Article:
In a case like this, it makes a lot of sense to scale the worker nodes horizontally. CenturyLink Cloud Horizontal Autoscale can respond to CPU or memory spikes by powering on (and off!) servers that can instantly help relieve the backlog of queued up requests. Cloud users don’t have to choose a load balancer to associate with an Autoscale policy, so in that case, the Server Group just expands and contracts the number of running servers without worrying about routing traffic to them. A strategy like this can reduce the risk of a poor user experience and encourage customers to trust your application, even during busy periods.
4. Web application with predictable bursts in usage? Schedule-based Scaling!
We’re probably all familiar with this back-office scenario: at the end of the month, the financial accounting system is overwhelmed by closing activities and invoice generation. To combat these predictable spikes, many companies either (a) deploy systems like this on pricey hardware that always has enough headroom to deal with the spike, or (b) resign themselves to delivering a subpar, slow application during these bursty windows.
There’s a better way! The CenturyLink Cloud is built with automation and management in mind. Apply a "scheduled task" to a server so that it powers on at a specific point each day/week/month to increase application capacity. Create a second scheduled task that powers that server back down when the predictable spike is over. This sort of elasticity is exactly what the cloud is good at, and helps you deliver an optimized application that delights users, keeps costs down, and helps you arrive at business conclusions faster.
5. Cache cluster that needs controlled resizing? Manually scale up/out!
You may love automation as much as we do, but sometimes a scale event requires careful planning and manual resizing because of complexity with the target application. You may not want an automated service resizing your NoSQL database, cache cluster, or mission critical line of business system whenever it detects a heavy load.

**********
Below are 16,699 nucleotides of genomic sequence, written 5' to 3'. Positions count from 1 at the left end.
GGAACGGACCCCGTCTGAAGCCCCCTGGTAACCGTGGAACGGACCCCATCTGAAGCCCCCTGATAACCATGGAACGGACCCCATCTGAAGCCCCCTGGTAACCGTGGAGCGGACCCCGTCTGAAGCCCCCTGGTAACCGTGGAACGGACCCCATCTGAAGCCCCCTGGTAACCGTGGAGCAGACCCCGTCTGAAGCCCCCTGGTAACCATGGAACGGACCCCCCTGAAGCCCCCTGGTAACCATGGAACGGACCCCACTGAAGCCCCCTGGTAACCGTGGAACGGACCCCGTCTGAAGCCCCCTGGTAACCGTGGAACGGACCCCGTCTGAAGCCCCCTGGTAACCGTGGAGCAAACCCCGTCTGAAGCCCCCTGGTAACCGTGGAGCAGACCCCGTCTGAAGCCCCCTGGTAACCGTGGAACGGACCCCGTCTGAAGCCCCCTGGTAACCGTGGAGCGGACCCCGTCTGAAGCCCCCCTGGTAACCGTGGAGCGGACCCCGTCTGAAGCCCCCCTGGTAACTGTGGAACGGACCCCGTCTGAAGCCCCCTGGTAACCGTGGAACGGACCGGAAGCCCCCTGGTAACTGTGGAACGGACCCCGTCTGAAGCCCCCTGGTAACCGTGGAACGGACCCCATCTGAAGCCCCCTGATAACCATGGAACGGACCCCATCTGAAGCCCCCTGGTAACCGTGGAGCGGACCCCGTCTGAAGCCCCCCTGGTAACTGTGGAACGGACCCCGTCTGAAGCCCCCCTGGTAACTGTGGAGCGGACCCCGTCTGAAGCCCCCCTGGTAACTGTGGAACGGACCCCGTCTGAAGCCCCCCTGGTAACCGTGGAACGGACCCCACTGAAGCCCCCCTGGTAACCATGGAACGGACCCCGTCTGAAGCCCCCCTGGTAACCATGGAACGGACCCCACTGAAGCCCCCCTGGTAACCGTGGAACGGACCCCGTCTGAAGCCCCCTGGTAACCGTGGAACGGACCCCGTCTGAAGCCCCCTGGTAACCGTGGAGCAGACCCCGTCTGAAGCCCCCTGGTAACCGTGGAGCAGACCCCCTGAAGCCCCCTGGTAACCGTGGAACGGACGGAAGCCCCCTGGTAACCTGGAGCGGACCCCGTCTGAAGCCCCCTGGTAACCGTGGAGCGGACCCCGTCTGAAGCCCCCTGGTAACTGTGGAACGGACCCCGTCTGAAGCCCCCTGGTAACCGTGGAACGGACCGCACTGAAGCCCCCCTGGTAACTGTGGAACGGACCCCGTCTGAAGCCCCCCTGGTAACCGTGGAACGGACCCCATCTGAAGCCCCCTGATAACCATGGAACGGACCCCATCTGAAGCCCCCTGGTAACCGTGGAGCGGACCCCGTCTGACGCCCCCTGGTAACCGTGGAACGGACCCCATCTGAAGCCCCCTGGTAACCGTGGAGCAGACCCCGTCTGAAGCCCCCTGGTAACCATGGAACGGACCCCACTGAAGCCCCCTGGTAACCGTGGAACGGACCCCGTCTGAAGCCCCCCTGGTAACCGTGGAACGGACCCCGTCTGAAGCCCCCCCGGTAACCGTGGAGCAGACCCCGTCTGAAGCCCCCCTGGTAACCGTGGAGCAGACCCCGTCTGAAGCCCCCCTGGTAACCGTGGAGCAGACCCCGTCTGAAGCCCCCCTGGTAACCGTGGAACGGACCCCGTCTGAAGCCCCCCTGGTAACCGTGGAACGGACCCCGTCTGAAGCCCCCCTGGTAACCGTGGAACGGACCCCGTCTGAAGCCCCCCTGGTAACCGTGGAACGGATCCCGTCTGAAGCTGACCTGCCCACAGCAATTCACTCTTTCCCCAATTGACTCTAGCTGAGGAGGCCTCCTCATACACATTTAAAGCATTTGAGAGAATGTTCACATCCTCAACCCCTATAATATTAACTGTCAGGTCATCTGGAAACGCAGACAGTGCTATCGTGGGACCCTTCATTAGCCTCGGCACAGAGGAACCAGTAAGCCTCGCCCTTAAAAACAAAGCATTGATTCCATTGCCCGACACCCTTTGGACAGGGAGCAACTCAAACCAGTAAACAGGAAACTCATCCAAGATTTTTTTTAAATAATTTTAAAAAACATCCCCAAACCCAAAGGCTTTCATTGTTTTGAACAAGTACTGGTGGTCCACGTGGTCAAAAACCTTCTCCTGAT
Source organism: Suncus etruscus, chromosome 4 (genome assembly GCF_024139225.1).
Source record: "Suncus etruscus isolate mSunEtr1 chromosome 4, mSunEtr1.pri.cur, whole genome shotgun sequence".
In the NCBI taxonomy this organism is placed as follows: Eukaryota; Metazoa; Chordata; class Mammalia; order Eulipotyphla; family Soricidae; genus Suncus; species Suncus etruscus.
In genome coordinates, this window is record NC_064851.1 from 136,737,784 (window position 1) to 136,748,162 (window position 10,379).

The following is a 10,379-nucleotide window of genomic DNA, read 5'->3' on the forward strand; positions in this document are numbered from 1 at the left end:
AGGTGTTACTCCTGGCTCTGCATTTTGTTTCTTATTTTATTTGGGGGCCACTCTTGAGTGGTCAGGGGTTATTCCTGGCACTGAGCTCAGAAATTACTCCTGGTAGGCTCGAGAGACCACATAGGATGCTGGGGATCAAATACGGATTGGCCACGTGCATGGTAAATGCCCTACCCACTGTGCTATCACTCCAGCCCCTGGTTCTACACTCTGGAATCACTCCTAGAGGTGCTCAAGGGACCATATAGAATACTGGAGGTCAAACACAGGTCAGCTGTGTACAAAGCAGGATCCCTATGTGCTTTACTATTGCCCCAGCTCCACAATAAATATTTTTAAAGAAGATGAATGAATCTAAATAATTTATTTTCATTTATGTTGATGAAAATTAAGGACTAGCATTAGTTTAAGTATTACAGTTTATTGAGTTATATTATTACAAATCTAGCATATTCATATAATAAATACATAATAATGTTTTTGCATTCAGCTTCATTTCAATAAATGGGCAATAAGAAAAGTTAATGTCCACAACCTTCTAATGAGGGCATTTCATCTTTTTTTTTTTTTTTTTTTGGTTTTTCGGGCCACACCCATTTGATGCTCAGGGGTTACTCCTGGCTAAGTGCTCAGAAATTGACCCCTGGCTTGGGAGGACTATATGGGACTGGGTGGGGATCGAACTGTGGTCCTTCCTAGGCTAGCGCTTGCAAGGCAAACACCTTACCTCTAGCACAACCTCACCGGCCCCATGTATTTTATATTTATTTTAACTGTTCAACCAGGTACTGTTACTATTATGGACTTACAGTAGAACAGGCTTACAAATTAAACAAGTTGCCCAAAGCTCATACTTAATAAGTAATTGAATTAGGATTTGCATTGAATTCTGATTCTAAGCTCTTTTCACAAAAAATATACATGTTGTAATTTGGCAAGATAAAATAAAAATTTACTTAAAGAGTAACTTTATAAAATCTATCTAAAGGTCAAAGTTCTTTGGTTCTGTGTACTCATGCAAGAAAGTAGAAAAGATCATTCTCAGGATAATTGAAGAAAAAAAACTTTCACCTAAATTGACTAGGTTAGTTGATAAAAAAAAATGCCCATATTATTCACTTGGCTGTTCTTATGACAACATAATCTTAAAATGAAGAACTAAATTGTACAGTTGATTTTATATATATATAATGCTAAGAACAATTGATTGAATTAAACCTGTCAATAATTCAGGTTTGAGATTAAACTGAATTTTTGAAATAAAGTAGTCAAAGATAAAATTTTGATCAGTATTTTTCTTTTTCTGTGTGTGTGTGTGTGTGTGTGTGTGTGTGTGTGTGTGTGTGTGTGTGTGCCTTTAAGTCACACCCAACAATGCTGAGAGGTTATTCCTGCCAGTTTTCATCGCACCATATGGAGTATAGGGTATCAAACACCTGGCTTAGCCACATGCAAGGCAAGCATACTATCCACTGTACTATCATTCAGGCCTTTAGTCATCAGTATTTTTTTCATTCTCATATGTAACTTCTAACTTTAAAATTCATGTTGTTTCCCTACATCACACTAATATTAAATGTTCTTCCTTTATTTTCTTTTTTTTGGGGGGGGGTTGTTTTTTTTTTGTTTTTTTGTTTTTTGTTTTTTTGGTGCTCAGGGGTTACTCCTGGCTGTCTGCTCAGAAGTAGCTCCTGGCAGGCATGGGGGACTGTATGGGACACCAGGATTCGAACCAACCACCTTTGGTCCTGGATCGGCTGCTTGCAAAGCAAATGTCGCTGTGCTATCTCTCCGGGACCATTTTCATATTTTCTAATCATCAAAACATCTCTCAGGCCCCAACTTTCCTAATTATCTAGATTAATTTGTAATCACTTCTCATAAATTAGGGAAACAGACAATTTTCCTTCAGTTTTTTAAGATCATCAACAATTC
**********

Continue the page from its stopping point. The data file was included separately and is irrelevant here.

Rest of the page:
In cases like this, you can choose from the full catalog of elasticity options that the cloud provides. Experiencing I/O contention and want to add more servers and spread the intense demand? Clone a running server or quickly build a new one from scratch. Need to add storage to a server that’s rapidly running out of room? Add more space to an existing volume to add a new volume to the running server. Looking to add CPU or memory to a server and then update the application to recognize the new capacity? Immediately add resources and run a script against all the resized servers.
CenturyLink Cloud Scaling Tools Deliver Elasticity
Elasticity is a hallmark of the public cloud. It helps you maintain a dynamic resource pool that expands and contracts to meet business demand. The CenturyLink Cloud offers a leading set of services to help you automatically and manually adjust capacity for one server, or a fleet of servers.
As you migrate applications to the cloud—or design entirely new cloud-native ones—do it with scalability and elasticity in mind!
Related Resources: Hyperscale Server, Cloud Servers, Object Storage, Cloud Orchestration